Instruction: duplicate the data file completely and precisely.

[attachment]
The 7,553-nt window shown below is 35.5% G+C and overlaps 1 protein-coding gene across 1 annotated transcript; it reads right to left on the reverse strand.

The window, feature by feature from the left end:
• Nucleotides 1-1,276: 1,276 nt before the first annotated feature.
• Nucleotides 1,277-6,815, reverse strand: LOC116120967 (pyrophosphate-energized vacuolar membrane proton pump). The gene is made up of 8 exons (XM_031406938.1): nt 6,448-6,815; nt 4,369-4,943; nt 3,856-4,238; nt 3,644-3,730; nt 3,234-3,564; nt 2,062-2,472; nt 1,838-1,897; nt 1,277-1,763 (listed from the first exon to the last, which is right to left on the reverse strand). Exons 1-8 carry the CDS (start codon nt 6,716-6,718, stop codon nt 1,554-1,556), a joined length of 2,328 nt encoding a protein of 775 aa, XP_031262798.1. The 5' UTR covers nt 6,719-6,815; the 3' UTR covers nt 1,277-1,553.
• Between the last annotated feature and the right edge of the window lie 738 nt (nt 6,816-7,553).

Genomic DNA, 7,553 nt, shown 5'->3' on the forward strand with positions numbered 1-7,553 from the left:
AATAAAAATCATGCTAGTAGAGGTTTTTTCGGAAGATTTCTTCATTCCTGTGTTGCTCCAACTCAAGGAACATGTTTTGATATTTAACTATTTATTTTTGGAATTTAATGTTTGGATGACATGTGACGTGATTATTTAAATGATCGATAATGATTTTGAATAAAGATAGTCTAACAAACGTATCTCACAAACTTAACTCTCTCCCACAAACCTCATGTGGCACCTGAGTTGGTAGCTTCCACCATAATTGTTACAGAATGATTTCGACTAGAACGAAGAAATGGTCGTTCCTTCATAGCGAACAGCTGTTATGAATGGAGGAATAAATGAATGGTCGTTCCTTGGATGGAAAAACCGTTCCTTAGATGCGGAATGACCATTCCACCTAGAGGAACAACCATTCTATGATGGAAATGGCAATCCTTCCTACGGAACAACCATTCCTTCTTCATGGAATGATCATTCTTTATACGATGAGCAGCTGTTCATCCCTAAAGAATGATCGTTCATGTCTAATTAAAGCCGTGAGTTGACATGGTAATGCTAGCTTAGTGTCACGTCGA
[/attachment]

The 7,553-nt window shown below is 35.5% G+C and overlaps 1 protein-coding gene across 1 annotated transcript; it reads right to left on the reverse strand.

The window, feature by feature from the left end:
• Nucleotides 1-1,276: 1,276 nt before the first annotated feature.
• Nucleotides 1,277-6,815, reverse strand: LOC116120967 (pyrophosphate-energized vacuolar membrane proton pump). The gene is made up of 8 exons (XM_031406938.1): nt 6,448-6,815; nt 4,369-4,943; nt 3,856-4,238; nt 3,644-3,730; nt 3,234-3,564; nt 2,062-2,472; nt 1,838-1,897; nt 1,277-1,763 (listed from the first exon to the last, which is right to left on the reverse strand). Exons 1-8 carry the CDS (start codon nt 6,716-6,718, stop codon nt 1,554-1,556), a joined length of 2,328 nt encoding a protein of 775 aa, XP_031262798.1. The 5' UTR covers nt 6,719-6,815; the 3' UTR covers nt 1,277-1,553.
• Between the last annotated feature and the right edge of the window lie 738 nt (nt 6,816-7,553).

Genomic DNA, 7,553 nt, shown 5'->3' on the forward strand with positions numbered 1-7,553 from the left:
AATAAAAATCATGCTAGTAGAGGTTTTTTCGGAAGATTTCTTCATTCCTGTGTTGCTCCAACTCAAGGAACATGTTTTGATATTTAACTATTTATTTTTGGAATTTAATGTTTGGATGACATGTGACGTGATTATTTAAATGATCGATAATGATTTTGAATAAAGATAGTCTAACAAACGTATCTCACAAACTTAACTCTCTCCCACAAACCTCATGTGGCACCTGAGTTGGTAGCTTCCACCATAATTGTTACAGAATGATTTCGACTAGAACGAAGAAATGGTCGTTCCTTCATAGCGAACAGCTGTTATGAATGGAGGAATAAATGAATGGTCGTTCCTTGGATGGAAAAACCGTTCCTTAGATGCGGAATGACCATTCCACCTAGAGGAACAACCATTCTATGATGGAAATGGCAATCCTTCCTACGGAACAACCATTCCTTCTTCATGGAATGATCATTCTTTATACGATGAGCAGCTGTTCATCCCTAAAGAATGATCGTTCATGTCTAATTAAAGCCGTGAGTTGACATGGTAATGCTAGCTTAGTGTCACGTCGA